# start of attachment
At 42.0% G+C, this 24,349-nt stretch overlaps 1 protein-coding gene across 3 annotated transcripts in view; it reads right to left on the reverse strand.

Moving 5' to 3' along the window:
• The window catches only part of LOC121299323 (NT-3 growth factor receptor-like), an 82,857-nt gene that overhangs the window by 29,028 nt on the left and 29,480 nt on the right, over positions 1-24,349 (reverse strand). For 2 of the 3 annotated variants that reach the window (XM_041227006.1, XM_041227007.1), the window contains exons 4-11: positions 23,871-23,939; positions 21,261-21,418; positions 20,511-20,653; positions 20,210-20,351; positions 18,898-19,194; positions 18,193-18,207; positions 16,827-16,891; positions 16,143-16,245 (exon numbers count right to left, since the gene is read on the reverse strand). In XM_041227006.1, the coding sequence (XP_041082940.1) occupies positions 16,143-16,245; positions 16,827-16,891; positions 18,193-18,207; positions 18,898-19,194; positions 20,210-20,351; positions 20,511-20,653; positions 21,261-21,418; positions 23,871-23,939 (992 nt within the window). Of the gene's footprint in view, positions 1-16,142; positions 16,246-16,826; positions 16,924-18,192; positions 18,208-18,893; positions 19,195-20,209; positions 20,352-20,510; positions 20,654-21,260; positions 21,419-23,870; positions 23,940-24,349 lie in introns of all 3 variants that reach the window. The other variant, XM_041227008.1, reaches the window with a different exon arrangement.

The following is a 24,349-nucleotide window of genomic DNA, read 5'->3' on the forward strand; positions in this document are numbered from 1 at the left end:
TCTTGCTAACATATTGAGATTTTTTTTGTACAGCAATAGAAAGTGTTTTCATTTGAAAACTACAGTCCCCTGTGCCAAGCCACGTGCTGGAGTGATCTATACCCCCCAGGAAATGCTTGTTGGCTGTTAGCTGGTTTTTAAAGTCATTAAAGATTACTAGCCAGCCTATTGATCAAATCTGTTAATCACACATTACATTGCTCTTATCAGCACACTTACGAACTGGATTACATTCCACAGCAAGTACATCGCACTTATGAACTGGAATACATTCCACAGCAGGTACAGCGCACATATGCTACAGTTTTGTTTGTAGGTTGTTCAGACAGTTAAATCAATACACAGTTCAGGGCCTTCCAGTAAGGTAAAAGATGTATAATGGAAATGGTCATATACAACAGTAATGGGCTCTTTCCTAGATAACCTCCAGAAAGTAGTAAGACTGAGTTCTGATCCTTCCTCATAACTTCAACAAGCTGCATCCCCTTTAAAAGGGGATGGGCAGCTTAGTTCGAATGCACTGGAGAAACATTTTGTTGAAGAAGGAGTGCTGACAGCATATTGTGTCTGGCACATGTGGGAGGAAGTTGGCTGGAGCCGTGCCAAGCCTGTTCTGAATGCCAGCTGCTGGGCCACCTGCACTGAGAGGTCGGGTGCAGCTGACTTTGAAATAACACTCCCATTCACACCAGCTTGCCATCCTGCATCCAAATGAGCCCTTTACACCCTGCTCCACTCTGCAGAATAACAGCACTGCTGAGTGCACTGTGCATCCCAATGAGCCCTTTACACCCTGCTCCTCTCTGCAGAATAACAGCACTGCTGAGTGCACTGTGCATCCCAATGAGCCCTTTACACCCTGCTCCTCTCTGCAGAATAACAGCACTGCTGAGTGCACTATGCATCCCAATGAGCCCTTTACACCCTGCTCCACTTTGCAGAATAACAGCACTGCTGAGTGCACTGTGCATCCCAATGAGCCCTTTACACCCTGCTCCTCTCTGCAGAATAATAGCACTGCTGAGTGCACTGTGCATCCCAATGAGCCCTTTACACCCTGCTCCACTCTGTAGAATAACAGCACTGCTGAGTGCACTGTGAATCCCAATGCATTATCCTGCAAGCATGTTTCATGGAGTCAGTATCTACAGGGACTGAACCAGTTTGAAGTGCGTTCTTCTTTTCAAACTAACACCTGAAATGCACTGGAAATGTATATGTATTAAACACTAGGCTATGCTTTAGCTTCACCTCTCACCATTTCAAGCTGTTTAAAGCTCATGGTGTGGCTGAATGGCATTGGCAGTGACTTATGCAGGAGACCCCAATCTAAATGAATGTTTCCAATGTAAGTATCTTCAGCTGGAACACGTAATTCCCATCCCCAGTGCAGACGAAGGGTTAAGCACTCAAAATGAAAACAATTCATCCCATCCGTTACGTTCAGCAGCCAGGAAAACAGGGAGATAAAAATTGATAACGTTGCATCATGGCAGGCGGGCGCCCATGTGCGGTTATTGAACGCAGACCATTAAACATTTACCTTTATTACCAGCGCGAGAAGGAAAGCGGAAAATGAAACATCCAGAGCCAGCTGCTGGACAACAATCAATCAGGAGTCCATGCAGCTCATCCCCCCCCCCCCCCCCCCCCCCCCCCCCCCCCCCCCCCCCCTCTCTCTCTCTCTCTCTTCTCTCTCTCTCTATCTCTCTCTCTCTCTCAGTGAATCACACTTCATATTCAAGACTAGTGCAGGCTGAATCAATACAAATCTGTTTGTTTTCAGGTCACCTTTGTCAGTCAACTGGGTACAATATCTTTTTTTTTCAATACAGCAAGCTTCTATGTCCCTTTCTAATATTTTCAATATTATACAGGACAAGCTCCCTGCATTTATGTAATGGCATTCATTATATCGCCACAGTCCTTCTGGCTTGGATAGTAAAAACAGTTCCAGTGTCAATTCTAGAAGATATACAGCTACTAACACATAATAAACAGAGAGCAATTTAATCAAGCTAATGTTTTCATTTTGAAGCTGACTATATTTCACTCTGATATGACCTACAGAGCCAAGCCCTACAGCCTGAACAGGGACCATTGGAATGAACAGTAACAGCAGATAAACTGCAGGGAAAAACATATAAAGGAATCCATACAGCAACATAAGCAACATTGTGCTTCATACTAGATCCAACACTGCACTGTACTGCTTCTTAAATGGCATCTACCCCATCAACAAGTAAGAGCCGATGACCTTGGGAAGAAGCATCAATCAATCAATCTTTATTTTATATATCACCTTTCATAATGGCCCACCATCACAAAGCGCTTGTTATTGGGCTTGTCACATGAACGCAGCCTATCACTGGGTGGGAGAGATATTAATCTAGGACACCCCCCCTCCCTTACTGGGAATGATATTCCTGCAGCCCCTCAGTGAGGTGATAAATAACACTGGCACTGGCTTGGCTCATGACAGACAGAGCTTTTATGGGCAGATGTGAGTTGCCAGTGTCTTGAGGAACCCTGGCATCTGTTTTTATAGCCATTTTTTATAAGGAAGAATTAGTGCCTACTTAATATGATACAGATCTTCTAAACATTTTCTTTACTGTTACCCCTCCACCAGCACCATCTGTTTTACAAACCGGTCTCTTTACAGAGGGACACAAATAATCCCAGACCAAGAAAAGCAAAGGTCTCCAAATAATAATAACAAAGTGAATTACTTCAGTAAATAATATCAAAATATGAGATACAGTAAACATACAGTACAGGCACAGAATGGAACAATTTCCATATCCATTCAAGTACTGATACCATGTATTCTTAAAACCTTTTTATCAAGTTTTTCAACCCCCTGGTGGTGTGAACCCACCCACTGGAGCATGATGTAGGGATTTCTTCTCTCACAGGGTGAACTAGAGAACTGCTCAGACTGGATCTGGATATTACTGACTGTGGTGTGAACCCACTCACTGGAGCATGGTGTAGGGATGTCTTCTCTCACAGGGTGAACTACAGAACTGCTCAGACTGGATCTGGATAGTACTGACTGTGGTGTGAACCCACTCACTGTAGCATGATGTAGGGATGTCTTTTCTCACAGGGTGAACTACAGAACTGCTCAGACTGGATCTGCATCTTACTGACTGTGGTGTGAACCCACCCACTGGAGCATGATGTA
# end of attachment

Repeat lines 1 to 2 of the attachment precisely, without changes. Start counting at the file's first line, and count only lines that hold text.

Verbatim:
At 42.0% G+C, this 24,349-nt stretch overlaps 1 protein-coding gene across 3 annotated transcripts in view; it reads right to left on the reverse strand.

Moving 5' to 3' along the window: